There is a part of South London where time seems to have stood still. One imagines that Jane Austen might walk past any minute, or Charles Dickens might doff his hat, or Beau Brummel might alight from a carriage.
That place is Dulwich Village. It's like a clash between Hampstead, Windsor and The Cotswolds, but with a London postcode.
In the midst of all this sits the lovely Dulwich Picture Library, designed with skylights by Sir John Soanes so as to achieve the maximum level of natural light indoors – check out his own house in Lincoln's Inn Fields to see the same idea applied in more colourful ways.
The Dulwich Picture Gallery, England's first purpose-built public art gallery, has recently had a re-hang (er... has recently re-hung its paintings in a different configuration.... has recently had moved about the art what's inside).
Rooms have been redecorated and rearranged to further enhance the pieces contained within them. Less is more. A lot of thought has been put into comparative pieces, and larger canvases have been moved down to eye level so that the visitor can best see the artistry.
Of special note is a watercolour by James Stephanoff (c.1788-74) showing the gallery as it was in that era. This new acquisition has been placed in a position where you can best see and compare the difference in the gallery then and now.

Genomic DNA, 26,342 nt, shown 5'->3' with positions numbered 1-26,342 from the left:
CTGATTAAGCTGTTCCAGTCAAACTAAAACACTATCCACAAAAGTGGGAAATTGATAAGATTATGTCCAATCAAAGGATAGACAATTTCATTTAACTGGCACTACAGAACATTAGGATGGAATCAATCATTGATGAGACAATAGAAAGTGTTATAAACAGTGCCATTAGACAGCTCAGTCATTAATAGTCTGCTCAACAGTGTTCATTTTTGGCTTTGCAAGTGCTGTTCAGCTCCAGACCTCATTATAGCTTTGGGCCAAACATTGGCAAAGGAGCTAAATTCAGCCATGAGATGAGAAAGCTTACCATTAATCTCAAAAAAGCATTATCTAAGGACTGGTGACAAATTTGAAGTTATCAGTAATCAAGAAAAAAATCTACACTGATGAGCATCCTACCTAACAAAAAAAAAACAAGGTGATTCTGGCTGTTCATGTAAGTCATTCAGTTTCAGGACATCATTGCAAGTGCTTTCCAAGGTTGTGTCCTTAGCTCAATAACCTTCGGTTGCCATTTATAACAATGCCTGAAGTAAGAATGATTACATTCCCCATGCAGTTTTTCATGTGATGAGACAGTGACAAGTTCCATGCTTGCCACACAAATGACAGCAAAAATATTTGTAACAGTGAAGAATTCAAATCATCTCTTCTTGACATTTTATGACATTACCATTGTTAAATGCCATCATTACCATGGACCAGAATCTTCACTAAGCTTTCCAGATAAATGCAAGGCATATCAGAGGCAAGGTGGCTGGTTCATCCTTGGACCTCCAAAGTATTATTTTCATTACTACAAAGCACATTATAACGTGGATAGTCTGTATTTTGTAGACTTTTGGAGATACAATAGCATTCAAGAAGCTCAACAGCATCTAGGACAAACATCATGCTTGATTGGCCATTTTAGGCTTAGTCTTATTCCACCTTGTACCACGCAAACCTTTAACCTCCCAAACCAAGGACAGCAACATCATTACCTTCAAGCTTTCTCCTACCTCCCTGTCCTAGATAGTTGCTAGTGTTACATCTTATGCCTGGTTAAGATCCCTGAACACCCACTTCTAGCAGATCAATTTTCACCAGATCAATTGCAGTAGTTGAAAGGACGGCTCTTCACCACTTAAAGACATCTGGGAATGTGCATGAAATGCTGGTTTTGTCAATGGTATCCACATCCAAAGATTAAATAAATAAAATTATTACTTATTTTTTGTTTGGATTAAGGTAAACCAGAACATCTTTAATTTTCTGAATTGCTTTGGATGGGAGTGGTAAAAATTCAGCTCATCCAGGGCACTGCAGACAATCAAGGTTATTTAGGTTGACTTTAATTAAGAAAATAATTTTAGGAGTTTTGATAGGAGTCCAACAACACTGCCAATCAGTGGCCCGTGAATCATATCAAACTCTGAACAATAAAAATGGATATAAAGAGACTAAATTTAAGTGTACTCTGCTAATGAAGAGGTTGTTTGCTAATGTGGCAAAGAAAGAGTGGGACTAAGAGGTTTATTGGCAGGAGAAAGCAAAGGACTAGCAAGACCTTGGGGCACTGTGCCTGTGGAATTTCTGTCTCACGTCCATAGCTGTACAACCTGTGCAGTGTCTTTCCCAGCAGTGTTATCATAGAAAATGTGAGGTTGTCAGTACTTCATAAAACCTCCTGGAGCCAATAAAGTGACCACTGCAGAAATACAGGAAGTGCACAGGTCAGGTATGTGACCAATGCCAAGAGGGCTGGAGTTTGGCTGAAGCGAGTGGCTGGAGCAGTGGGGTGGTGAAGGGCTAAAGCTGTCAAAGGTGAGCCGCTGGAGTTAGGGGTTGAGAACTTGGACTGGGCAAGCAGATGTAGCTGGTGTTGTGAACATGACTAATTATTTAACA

When you visit be sure to sit and absorb the simple yet beautiful mausoleum at the back of the building. This is where the gallery's founders are buried.
This fascinating exhibition compares and contrasts the work created by a group of art school friends who all attended Slade School of Art. They were not a 'group' in the sense of 'the Cubists', 'the Pre-Raphaelites' etc; just a group of talented contemporaries.
It is set out in chronological order and I was especially intrigued how WW1 affected each of the artists differently.
There are also various education and creative workshops to get involved with, including painting and poetry – see the gallery's website for more.